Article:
The Moves that Matter

A Chess Grandmaster on the Game of Life

Jonathan Rowson

300 pages November 2019 manuscript in English Memoir

On behalf of: Toby Mundy Associates

Chess is just a game in the way that the heart is just a muscle.

Long known as a cut-throat metaphor for warfare or business, this ancient game of strategy and self-discipline is revealed to be a singularly resonant metaphor for the challenges, thrills and set-backs that fill our daily lives with meaning and complexity.

Jonathan Rowson’s competitive success as a Grandmaster and his work as a philosopher of public policy have given him a unique perspective on why the game of chess is more important than ever for understanding the conflicts and uncertainties of the modern world. In sixty-four witty and addictive vignettes, Rowson takes us on an exhilarating tour of ‘the game of life’, from the psychology of gang violence, to the aesthetics of cyborgs, the beauty of technical details, and the endgame of death. Chess emerges as a rich and endlessly evocative way of thinking about the desires that shape the world around us.

The Moves That Matter celebrates the redeeming power of intense concentration, but it also offers a humane and compassionate account of our interdependence and need for community. Jonathan Rowson reveals, one move at a time, what it means to love, think or care deeply in the intricate game of life.


“A remarkable, highly original and personal book, unlike anything else you have read, packed with wisdom about life: you need know next to nothing about chess to enjoy it and to want to keep coming back for more.”

–Iain McGilchrist, author of The Master and His Emissary and There Are No Things


“At a time when we urgently need new ways to think about the challenge of creating a meaningful life – far more than we need conventional self-help advice – Jonathan Rowson has written a powerfully unconventional and mind-expanding book. This book is a fascinating insight into the inner world of the chess Grandmaster, a place I’d otherwise barely have been able to imagine; but it is also a generous, nuanced and witty meditation on confronting the challenges life throws at us all.”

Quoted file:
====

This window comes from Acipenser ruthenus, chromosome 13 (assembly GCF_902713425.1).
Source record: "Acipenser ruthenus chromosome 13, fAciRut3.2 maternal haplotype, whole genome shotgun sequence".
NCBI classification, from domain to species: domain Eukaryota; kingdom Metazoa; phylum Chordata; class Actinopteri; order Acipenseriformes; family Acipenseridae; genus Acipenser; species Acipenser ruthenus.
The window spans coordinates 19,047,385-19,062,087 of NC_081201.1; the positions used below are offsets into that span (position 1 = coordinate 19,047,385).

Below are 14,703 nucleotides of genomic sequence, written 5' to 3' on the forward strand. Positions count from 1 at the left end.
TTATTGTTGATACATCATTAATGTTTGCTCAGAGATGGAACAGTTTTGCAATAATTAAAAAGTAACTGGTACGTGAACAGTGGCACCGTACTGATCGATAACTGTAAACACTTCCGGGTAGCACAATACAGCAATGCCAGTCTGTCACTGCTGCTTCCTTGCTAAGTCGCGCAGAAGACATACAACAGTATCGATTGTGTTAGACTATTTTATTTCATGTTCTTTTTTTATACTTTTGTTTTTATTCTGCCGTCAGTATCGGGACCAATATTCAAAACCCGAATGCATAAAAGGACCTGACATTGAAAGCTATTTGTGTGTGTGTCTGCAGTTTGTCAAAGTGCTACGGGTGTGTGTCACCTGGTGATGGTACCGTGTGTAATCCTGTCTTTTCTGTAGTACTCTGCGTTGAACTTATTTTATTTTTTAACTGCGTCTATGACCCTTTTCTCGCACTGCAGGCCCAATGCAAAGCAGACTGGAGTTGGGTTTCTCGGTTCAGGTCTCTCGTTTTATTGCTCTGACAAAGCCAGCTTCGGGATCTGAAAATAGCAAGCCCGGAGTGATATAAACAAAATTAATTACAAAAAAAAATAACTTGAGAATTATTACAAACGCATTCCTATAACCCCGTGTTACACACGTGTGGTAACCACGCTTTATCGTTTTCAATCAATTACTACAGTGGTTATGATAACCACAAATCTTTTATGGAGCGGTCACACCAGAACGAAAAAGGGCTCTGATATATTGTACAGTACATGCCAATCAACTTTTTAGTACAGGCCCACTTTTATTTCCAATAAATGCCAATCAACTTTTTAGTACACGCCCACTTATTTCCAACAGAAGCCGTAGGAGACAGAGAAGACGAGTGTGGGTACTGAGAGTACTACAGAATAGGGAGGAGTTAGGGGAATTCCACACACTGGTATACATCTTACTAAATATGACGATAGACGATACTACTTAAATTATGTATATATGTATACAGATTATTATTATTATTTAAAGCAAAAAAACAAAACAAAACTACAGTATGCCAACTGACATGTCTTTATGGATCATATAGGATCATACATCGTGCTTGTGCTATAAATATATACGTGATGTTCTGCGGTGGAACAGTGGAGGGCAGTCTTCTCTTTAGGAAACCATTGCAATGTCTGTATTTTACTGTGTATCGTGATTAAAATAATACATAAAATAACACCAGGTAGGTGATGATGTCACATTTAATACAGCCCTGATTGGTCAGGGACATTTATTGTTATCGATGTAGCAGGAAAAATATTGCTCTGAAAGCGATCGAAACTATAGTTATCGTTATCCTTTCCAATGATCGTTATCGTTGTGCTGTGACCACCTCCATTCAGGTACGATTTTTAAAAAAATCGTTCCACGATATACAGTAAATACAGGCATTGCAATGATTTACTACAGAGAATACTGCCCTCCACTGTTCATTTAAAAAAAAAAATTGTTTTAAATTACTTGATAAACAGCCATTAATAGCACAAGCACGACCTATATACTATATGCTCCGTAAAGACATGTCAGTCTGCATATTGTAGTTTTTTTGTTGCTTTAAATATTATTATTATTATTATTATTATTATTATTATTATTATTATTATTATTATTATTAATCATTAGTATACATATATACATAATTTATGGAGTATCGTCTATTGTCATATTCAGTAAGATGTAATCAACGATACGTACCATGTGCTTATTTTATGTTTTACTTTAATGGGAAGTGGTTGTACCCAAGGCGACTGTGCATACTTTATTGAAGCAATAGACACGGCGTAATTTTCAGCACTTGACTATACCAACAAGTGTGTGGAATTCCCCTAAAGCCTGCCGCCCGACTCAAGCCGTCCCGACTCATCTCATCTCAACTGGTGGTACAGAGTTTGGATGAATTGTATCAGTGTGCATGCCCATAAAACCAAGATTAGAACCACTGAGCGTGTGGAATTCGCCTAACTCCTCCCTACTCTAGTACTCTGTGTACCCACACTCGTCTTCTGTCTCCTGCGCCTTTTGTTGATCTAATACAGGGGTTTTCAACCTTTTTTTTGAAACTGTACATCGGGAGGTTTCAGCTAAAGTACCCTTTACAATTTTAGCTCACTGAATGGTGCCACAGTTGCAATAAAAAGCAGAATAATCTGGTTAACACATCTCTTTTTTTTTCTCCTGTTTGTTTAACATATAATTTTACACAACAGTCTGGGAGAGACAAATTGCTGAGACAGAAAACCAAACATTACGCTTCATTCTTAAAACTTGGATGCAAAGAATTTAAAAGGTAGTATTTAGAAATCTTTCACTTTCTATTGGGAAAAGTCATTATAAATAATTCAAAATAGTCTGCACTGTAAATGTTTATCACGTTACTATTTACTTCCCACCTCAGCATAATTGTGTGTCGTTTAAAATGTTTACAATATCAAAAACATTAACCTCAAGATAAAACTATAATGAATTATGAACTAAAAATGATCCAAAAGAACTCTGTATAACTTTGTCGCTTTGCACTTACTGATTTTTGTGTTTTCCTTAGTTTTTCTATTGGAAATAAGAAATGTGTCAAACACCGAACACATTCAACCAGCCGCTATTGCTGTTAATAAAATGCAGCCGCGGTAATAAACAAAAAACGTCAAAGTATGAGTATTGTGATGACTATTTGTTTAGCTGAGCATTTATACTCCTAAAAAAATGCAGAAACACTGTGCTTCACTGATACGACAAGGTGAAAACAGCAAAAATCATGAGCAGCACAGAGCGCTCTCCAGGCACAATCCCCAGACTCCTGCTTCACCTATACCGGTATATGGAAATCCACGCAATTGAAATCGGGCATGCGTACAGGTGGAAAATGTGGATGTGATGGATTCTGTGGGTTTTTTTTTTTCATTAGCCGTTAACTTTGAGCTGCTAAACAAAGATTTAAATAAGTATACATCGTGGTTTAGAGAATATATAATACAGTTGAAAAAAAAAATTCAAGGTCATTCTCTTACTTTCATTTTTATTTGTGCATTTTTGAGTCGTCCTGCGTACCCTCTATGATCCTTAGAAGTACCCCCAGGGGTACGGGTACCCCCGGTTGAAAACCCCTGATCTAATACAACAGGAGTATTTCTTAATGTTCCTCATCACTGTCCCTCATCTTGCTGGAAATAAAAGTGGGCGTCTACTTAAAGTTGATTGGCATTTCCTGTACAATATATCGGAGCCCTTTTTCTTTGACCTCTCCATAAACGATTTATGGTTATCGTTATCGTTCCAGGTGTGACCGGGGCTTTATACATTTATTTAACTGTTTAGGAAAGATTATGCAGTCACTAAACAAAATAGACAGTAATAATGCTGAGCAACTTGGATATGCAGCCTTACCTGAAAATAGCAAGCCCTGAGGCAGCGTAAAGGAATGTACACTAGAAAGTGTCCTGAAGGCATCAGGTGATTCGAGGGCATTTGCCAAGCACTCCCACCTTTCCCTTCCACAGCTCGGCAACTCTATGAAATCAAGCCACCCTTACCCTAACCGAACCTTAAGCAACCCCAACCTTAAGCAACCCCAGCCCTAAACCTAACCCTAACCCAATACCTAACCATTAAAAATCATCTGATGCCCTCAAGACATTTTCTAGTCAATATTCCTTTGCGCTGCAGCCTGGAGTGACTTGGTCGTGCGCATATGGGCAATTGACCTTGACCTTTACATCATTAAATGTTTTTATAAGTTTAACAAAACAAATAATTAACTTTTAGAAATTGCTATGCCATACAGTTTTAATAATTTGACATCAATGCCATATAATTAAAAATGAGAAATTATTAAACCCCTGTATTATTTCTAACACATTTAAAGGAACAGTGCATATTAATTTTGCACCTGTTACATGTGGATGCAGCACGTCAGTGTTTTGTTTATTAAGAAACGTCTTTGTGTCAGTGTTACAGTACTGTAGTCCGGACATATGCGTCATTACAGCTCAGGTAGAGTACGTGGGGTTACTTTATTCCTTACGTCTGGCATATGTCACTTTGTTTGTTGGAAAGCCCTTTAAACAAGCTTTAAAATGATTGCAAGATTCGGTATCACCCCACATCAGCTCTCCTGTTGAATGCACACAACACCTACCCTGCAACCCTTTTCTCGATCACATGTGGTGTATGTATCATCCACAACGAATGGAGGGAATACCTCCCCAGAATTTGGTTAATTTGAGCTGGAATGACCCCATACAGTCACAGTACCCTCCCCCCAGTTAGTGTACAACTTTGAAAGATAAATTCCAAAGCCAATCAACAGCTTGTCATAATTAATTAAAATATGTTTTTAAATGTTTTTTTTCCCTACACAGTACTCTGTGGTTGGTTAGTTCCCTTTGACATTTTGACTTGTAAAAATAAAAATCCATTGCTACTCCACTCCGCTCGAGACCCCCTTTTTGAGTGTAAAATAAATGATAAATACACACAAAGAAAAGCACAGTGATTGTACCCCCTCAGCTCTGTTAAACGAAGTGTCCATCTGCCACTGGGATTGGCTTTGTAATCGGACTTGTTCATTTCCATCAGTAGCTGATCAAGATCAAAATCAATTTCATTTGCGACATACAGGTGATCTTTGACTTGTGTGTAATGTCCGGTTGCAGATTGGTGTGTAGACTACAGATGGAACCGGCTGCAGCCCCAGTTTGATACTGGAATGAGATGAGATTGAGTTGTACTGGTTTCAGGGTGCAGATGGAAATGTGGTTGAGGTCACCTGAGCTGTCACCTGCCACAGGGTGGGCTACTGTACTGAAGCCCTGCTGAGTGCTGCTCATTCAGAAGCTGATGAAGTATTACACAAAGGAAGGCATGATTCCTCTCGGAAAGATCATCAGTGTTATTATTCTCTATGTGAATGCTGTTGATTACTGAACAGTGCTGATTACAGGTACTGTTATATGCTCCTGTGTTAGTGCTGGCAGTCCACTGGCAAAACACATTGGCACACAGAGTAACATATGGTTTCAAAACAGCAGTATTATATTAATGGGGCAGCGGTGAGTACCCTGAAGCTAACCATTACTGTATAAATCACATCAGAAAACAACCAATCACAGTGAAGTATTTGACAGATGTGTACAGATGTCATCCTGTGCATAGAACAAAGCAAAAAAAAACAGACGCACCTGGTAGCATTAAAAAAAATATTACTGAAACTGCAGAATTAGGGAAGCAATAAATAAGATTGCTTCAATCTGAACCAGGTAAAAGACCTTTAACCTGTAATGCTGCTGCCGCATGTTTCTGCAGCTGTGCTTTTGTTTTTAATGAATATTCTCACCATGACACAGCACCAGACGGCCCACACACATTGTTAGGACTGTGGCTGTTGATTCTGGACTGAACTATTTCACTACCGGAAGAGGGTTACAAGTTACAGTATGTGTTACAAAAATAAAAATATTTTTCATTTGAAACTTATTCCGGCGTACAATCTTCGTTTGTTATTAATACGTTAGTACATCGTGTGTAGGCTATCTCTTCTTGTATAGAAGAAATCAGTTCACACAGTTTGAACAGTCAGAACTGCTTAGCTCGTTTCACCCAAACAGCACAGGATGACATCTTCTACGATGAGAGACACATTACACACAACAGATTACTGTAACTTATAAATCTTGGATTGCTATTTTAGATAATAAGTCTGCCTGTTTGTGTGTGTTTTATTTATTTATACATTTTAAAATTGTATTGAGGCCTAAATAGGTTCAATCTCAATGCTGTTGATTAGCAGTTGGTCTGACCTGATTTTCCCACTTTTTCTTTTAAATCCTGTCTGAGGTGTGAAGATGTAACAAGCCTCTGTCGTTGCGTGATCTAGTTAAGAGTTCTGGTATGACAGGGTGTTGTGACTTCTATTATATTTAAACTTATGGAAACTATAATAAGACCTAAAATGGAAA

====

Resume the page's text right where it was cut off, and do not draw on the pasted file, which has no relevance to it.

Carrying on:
–Oliver Burkeman, author of The Antidote


“You do not need to play chess to love this book. Jonathan Rowson has a delightful knack for translating complex logical argument into utterly compelling reflections. In his playful hands, chess emerges as a kind of jazz, a dialectic of rules and rule-breaking, surface glitter and profound hidden depths. In short chapters that build persuasively and addictively, Rowson shows us that chess is not so much a guide to life as resonant metaphor for how we live it.’’

–Marina Benjamin, author of The Middlepause and Insomnia


“Rowson’s is an unusual, important voice and perspective on our times: a humane thinker deeply interested in the implications of technology; an expert constantly probing at the limits of expertise. I have found this book to be a wise, surprising and uplifting book, in part because it refuses false comforts — and suggests that one of the best things we can do is seek precision in our disagreements. Chess becomes a beautiful metaphor for life in Rowson’s hands because he is alive to both its greatness and its limitations: the ways in which our play, skills and passions at once create meaning and fall short. This is a personal, at times confessional, book, and it offers no neat answers. But its readers will gain a galaxy of good questions.”

–Tom Chatfield, author of Critical Thinking and Live This Book


“Terrific…What a beautiful, thoughtful work. I see thinking in a fresh light. I see my own life in a fresh light as well.”

–David Bodanis, author of Einstein’s Greatest Mistake and E=MC2


“I’m not inclined to play chess. I also feel I’ve read a lot of what’s called wisdom. But Jonathan Rowson’s always thoughtful, gentle and penetrating insights make me sit up and want more. He also made me realise that although a computer can beat a grand master, that’s not the same as playing the game, which is about so much more than making winning moves. That’s crucially true of life too.”

–Mark Vernon, author of The Meaning of Friendship and Love


“Rowson’s book avoids the usual warlike clichés about chess and instead turns an introspective eye on the mind and consciousness itself. With great honesty and care, he guides the reader through some of his most fascinating experiences, always in service of complex and nuanced ideas. With him we learn about not only winning and losing but teaching, learning, playing, enjoying and even tiring of the game. One comes away feeling better able to navigate not so much a chessboard but the world outside it. Rowson’s conscientious curiosity is contagious throughout.”

–Sarah Stein Lubrano, Head of Content, The School of Life


“One of the reasons I included Jonathan Rowson in my preparation for the World Championship match in 2008 was to ‘fill the air’ with questions about chess and life. I didn’t really know where it would lead, but I think it helped. As a Grandmaster Jonathan has an idea of what it means to take chess seriously, but I like the way he playfully connects his chess experience to broader philosophical themes. If you are a chess player who wonders what exactly makes the game so enchanting, this is the book for you. And if you are one of the millions of people who don’t play chess but nonetheless feel drawn to the game, I can’t think of a better introduction.”

–Viswanathan Anand, World Chess Champion 2000-2002 & 2007-2013; World Rapid Champion 2017.